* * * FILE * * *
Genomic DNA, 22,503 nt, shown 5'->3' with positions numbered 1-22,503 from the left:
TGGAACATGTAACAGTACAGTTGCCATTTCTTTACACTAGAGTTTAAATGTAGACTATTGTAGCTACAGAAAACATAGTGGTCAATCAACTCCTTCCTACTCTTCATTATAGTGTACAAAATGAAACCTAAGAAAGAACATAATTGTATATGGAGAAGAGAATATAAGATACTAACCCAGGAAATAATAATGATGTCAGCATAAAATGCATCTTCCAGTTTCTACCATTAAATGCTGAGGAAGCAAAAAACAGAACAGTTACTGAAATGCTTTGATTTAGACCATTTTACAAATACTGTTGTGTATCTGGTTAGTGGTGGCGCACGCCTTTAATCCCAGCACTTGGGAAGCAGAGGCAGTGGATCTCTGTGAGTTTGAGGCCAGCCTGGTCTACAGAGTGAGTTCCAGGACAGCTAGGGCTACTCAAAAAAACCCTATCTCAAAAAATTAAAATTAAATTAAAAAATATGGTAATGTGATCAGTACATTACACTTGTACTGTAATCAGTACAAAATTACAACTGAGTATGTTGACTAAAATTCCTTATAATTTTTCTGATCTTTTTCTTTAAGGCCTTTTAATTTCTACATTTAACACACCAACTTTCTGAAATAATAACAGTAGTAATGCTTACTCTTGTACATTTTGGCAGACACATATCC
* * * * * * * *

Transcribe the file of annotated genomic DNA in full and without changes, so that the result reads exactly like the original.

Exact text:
Genomic DNA, 22,503 nt, shown 5'->3' with positions numbered 1-22,503 from the left:
TGGAACATGTAACAGTACAGTTGCCATTTCTTTACACTAGAGTTTAAATGTAGACTATTGTAGCTACAGAAAACATAGTGGTCAATCAACTCCTTCCTACTCTTCATTATAGTGTACAAAATGAAACCTAAGAAAGAACATAATTGTATATGGAGAAGAGAATATAAGATACTAACCCAGGAAATAATAATGATGTCAGCATAAAATGCATCTTCCAGTTTCTACCATTAAATGCTGAGGAAGCAAAAAACAGAACAGTTACTGAAATGCTTTGATTTAGACCATTTTACAAATACTGTTGTGTATCTGGTTAGTGGTGGCGCACGCCTTTAATCCCAGCACTTGGGAAGCAGAGGCAGTGGATCTCTGTGAGTTTGAGGCCAGCCTGGTCTACAGAGTGAGTTCCAGGACAGCTAGGGCTACTCAAAAAAACCCTATCTCAAAAAATTAAAATTAAATTAAAAAATATGGTAATGTGATCAGTACATTACACTTGTACTGTAATCAGTACAAAATTACAACTGAGTATGTTGACTAAAATTCCTTATAATTTTTCTGATCTTTTTCTTTAAGGCCTTTTAATTTCTACATTTAACACACCAACTTTCTGAAATAATAACAGTAGTAATGCTTACTCTTGTACATTTTGGCAGACACATATCC